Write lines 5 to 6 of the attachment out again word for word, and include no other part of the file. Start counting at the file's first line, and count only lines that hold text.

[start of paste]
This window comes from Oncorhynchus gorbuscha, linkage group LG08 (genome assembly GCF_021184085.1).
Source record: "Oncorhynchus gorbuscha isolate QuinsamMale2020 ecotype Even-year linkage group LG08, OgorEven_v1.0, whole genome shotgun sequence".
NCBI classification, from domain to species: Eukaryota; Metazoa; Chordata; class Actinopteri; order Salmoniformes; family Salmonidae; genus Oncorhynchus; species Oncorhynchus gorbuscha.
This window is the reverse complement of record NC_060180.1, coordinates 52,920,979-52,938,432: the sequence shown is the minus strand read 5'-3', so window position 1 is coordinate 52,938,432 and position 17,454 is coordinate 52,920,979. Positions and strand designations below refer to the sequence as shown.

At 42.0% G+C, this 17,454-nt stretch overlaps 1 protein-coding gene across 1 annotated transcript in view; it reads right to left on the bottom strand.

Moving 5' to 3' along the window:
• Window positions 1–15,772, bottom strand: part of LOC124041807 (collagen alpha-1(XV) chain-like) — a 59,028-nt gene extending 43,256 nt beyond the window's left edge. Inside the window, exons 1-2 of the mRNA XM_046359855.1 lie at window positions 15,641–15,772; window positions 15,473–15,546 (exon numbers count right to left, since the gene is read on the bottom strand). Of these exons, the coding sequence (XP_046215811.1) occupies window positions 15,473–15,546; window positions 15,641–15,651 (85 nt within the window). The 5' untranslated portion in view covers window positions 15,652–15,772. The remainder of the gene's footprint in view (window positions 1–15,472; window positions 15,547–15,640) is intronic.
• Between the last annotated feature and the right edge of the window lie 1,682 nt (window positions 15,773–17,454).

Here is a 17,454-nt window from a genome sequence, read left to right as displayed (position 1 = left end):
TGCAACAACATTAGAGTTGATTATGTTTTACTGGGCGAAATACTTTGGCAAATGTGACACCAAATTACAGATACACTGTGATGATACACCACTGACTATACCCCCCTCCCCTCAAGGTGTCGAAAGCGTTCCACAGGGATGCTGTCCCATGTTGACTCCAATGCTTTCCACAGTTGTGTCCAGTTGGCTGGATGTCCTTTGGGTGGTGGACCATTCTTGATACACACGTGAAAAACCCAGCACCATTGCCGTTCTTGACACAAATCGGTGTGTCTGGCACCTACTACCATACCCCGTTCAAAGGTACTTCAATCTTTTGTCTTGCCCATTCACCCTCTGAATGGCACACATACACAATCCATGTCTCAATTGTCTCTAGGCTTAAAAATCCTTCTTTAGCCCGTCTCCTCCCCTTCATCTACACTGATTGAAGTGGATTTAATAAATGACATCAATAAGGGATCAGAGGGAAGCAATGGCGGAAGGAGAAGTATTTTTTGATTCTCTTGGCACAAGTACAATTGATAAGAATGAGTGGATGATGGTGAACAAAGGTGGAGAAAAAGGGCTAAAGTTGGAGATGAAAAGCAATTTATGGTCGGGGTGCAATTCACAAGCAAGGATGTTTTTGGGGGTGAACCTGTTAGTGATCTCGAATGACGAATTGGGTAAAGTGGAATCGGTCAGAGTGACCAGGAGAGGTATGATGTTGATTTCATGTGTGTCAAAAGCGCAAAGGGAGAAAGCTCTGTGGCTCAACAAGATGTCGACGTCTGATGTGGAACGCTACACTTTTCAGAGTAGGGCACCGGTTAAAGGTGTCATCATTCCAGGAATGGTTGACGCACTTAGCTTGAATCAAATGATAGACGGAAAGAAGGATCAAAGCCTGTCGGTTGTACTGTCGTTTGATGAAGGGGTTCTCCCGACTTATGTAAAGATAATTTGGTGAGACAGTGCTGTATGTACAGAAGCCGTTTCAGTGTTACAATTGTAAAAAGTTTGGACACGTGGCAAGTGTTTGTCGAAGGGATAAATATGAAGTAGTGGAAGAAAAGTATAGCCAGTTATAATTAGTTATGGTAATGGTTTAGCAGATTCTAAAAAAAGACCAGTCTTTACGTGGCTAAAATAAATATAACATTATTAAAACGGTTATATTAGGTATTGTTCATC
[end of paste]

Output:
At 42.0% G+C, this 17,454-nt stretch overlaps 1 protein-coding gene across 1 annotated transcript in view; it reads right to left on the bottom strand.

Moving 5' to 3' along the window: